In my days working at Fidelity, I recall legendary investor Peter Lynch saying that we have to be careful not to get scared out of our investments. Earlier still, at a talk at Columbia University in New York, where I went to school once upon a time, I heard Warren Buffett say two things that have stuck with me like a bad stain from lunch. Buffett’s first memorable point was that “good investing is like driving a car on the wrong side of the road and hearing lots of people yelling at you to get back in line.” Buffett’s great, second point was that to be a good investor a person doesn’t need a high IQ or multiple degrees; he or she doesn’t need to be a genius, either. What’s needed is the right temperament.
So beginning with those three, great points from two master investors – about being a contrarian, about holding to one’s convictions, and not letting emotions overwhelm you – lets look at where the market is today, my long-term investors, and what we long-term should and should not do.
In sum, we should stick to our knitting, keep on keeping on.
2018 continues to be a very different year from last year. We’re not down for the year, but – holy cow! – it seems to be marked by one disappointment after another. The investment landscape seems terrible, nerve-wracking. Our President, who is also our investor-in-chief, feels that a tariff war is like a walk in the park. That stance, along with a Federal Reserve that has raised interest rates twice this year so far and appears intent on raising them two more times this year – and four times next year – have a lot of investors fretting. Is a recession coming soon? Is a trade war around the corner?
Calm is less interesting to reporters than tense, but tense is what we have too much of today yet what we have to invest through.
Let me share a few perspectives that may put today’s troubles in some prospective. First, tariffs.
Tariffs are not good. They are, essentially, a tax on consumers. Government gets some revenue but gums up the efficiency of commerce in the process and interferes with competitive improvements. I really don’t think Trump wants a tariff war, but he wants to make a point that the press, which is so relentlessly negative on him, will not help the public hear. Facts tells us that other countries put higher tariffs on our goods than we put on theirs. Recent World Trade Organization figures tell us that AVERAGE USA tariffs on other nations are 3.5%, compared to 4.1% for Canada, 5.2% for Europe (the EU), 7% for Mexico, and 9.9% for China. Sound like small differences, I know, but with very big numbers at stake, large amounts of money is extracted from Americans.
These percentages are, again, averages. Individual products flowing between trading partners can be higher or lower than the WTO averages. For instance, cars going to the EU from America are hit with a 10% tariff, but cars from the EU into the USA are hit with only a 2.5% tariff. Is that fair?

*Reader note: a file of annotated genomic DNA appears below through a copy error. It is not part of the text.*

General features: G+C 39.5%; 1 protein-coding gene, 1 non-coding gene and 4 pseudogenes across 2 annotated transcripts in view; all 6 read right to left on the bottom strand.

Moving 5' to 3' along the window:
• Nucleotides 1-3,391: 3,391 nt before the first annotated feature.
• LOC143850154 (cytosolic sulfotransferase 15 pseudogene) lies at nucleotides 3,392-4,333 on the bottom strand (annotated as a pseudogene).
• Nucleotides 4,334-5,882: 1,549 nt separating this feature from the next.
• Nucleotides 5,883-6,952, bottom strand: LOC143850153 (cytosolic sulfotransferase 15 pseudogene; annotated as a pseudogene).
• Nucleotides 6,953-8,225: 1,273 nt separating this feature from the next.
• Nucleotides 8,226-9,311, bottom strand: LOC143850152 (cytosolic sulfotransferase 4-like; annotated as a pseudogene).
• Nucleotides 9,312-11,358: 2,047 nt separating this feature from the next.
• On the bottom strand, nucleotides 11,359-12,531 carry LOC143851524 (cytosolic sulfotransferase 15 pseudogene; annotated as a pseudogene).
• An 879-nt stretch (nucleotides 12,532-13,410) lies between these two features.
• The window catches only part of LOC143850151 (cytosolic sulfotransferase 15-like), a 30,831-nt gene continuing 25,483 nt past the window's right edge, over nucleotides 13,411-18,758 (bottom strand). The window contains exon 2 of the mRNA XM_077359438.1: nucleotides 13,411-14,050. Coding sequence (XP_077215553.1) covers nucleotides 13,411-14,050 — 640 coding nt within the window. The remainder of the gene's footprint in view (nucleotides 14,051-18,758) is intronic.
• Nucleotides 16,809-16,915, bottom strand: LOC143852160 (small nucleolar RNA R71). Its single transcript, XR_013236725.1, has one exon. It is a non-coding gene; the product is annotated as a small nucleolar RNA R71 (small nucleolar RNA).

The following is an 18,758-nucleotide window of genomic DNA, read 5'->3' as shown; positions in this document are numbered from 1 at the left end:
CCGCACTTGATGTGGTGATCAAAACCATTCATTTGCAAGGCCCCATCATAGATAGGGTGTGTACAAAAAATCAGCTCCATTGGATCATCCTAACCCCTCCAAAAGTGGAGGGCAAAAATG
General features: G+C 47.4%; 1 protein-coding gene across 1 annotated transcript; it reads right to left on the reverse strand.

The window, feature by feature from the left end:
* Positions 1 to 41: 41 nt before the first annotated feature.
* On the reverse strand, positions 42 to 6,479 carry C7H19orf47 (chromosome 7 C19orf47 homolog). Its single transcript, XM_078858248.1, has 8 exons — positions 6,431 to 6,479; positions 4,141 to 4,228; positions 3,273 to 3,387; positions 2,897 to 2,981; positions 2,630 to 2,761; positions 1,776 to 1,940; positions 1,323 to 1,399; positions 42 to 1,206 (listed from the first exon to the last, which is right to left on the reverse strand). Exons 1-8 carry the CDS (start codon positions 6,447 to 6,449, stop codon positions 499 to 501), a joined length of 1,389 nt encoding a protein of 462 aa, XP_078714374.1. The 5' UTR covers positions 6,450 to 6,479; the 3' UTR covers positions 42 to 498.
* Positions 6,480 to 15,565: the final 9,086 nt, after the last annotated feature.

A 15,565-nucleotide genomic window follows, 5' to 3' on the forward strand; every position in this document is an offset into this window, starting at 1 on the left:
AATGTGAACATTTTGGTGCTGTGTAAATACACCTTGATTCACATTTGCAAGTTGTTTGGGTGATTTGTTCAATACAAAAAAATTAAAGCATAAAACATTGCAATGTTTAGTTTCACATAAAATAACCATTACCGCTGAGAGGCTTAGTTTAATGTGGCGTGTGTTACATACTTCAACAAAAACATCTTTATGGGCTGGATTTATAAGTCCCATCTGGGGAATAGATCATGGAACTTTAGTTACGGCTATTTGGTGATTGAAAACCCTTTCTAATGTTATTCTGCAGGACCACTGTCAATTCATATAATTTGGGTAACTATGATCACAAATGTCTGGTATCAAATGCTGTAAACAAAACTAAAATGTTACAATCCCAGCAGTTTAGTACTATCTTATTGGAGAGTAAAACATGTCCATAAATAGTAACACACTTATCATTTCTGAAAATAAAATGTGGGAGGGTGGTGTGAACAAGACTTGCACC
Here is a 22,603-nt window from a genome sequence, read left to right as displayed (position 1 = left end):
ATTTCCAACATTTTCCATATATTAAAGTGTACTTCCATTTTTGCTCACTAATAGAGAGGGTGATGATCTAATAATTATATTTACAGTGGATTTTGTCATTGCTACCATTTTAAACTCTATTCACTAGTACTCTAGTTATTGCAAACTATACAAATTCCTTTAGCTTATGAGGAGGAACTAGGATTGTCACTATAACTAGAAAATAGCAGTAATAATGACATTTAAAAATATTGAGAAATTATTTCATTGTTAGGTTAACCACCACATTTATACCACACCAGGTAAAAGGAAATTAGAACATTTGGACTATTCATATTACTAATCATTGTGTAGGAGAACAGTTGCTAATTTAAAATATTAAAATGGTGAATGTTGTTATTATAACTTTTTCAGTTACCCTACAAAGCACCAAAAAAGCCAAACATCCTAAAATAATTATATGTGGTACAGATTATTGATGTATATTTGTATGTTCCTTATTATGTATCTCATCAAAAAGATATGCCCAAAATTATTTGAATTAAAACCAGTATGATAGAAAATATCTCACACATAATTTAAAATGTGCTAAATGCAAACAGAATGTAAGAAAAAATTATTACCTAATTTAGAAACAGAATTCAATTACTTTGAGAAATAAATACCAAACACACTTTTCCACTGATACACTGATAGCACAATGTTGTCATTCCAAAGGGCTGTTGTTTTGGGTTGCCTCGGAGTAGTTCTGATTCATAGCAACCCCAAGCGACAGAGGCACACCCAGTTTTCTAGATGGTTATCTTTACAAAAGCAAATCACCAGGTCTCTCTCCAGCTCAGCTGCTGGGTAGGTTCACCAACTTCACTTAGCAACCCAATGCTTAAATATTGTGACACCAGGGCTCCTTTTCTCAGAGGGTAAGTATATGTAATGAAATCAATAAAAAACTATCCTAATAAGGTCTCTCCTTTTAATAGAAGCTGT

On the other hand, pick up trucks going between the EU and the USA are tariffed in the opposite way; that is, the EU hits US imported pick ups with a much lower tariff than America hits EU pick ups coming into the USA.
We don’t hear these nuances on our news. We hear only that Trump is trying to force tariffs on nations. Again, Trump is demonized. But the President’s larger point – for all his bluster and exaggeration and too much tweeting – is, “Hey! guys, why don’t we – all of us – do away with tariffs altogether.”
My guess is that, in time, Trump and the US, because we are so large a trading partner, will force others to accord the US better tariff treatment. That’s my guess. I don’t believe a tariff war is coming: it would hurt our trading partners so much more than it would us. I commend Trump for his courage and fortitude to try to make trading fairer for our workers, for the USA, and for others. The fact that other US Presidents ignored this injustice makes it no more right than that those same Presidents ignored US laws governing illegal immigration.
As for the Fed, here, too, context is lost. We see only higher rates and that spells recession is around the block.
I beg to differ. Interest rates are still low, by historical standards, but moving up slowly, reflecting a strong and improving economy after ten years of being on bed rest or trapped by a President who was not particularly interested in economic growth. And economic growth is a key element here. As long as the Fed’s rate increases do not get ahead of economic growth, we’re probably fine with respect to avoiding a recession. What that means is that the Fed’s short term rate (“the Fed funds rate”) is right now between 1.75% and 2%, and is still below the ten-year treasury note (about 2.9%) and the growth rate of the economy. That last number is a key, and the Atlanta Federal Reserve Bank estimates that the economy, in this second quarter of 2018, is growing at 4.7% a year. We’ll know better in a month or so, but that Atlanta Fed number is a stunner. In the Obama years, the economy was growing, on average, at about 2% a year, and we were told that our aging economy couldn’t grow faster, that we should get used to “a new normal” and more government intervention.
My guess, folks, amid the heat and humidity of summer in the Midwest USA, is that we’ll get through the tariff stuff, after some threats and drama, with something better than we currently have in America, and that interest rates’ upward movements are not about to kill us or throw us into a recession. Not that we will never have a recession again, please know, but that we’re not about to have one yet.
So, as Lynch and Buffet told me I tell you: be a contrarian. Stick to your convictions, and don’t let you emotions hijack your retirement.
God bless you all.